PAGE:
- Hybridized by an amateur, 'Rhonda' rose has clusters of double, slightly fragrant, salmon-pink,
4-inch flowers that bloom repeatedly on vigorous, 8-foot plants over
dark green, glossy foliage.
- 'Royal Gold' Roses (Introduced - 1957)
- Deep golden yellow, nonfading flowers are moderately fragrant, blooming heavily at
the start of the season and then repeating sporadically. The
4-inch, cup-shaped flowers have 35 petals and bloom singly or in
small clusters. Stiff, compact plants grow 5- to 10- feet high.
- 'Royal Sunset' Roses (Introduced - 1960)
- High-centered or cup-shaped, 4 1/2- to 5-inch flowers are fragrant and deep apricot,
fading to light peach in summer heat. Repeat-blooming flowers have
20 petals. Leathery foliage is coppery green, disease resistant, and
somewhat tender. Stiff plants grow about 6- feet high.
- 'Silver Moon' Roses (Introduced - 1910)
- The long, pointed yellow buds of 'Silver Moon' open to large
creamy white single or semi-double flowers. Borne singly
or in clusters, the flowers are 4 1/2 inches across with up to 20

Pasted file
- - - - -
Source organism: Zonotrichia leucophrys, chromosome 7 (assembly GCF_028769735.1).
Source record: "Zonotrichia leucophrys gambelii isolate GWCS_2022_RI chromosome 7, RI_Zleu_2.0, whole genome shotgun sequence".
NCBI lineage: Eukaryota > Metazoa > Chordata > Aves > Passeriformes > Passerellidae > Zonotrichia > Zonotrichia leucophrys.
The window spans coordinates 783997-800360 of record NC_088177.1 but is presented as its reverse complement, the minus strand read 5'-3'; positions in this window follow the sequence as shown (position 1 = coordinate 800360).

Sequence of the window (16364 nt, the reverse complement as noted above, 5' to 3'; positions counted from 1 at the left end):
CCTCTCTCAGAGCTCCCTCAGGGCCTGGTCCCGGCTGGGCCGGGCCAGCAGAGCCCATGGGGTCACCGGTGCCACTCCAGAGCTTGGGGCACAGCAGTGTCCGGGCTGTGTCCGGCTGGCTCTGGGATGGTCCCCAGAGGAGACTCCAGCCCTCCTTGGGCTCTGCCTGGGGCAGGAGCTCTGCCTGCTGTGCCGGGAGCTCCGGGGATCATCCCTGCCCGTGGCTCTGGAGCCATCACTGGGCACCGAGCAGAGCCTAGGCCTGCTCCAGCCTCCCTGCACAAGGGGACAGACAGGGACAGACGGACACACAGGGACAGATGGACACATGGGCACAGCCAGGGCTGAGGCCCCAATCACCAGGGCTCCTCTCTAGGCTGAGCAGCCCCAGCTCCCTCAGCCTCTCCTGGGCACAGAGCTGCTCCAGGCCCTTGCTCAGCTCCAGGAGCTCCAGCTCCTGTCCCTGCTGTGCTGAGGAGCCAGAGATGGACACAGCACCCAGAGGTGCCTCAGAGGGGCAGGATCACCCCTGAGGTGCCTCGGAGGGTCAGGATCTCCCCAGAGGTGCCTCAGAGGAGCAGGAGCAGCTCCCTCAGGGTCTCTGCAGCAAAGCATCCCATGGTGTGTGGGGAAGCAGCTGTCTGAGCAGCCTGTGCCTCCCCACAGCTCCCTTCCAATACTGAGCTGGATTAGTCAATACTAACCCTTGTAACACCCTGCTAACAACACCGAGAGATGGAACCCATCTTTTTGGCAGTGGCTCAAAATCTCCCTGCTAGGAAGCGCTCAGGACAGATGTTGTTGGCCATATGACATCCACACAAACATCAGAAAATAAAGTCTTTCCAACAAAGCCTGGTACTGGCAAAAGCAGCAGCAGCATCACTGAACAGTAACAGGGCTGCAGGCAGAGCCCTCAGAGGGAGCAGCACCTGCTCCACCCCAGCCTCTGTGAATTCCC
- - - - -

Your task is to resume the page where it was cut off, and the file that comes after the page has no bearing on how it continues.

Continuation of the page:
petals that surround golden amber stamens. Blooms do
not repeat. Their fragrance is fruity. Foliage is large, dark,
leathery, and glossy.
'Silver Moon' rose is a very vigorous and strong climber, and
may reach beyond 20 feet. Effective on a trellis or other
support, it is also an ideal rose for training into a tree.
Though somewhat shy about flowering, the blooms it does
produce are outstanding.
- 'Sombreuil' Roses (Introduced - 1850)
- One of the hardiest of the tea roses, 'Sombreuil' is a glory of the South
that can also be enjoyed throughout much of the North. This graceful old climber
bears large, very double, cream-colored flowers that are quartered and flat when
fully open. After blooming heavily at the beginning of the season, this rose will rebloom
dependably. The foliage is glossy and leathery, providing a nice foil
for the pale flowers.
'Sombreuil' is a vigorous but mannerly rose that is easily
controlled -but don't plant it near a walk, for it is very definitely
thorny. Instead, 'Sombreuil' is at its best on a pillar, low wall, trellis,
or any place you can enjoy its delicious tea scent in safety.
- 'Tausendschön' Roses (Introduced - 1906)
- 'Thousand beauties" is the translation of this rose's name, but that is an
understatement. In fact, a well-grown specimen of this plant offers far more
beauties than that when it buries itself under myriad clusters of small pompon
blossoms for several weeks in early summer. These blossoms open a deep rose pink
with white centers, then fade to a blushing white. As it's nearly thornless,
this rose is a
good choice for a pillar or arch in a high-traffic area. Use it as a
living trellis for a clematis to extend the season of bloom. Or let
'Tausendschön' rose sprawl and use it as a ground cover.
- 'Tempo' Roses (Introduced - 1975)
- An early bloomer, this is one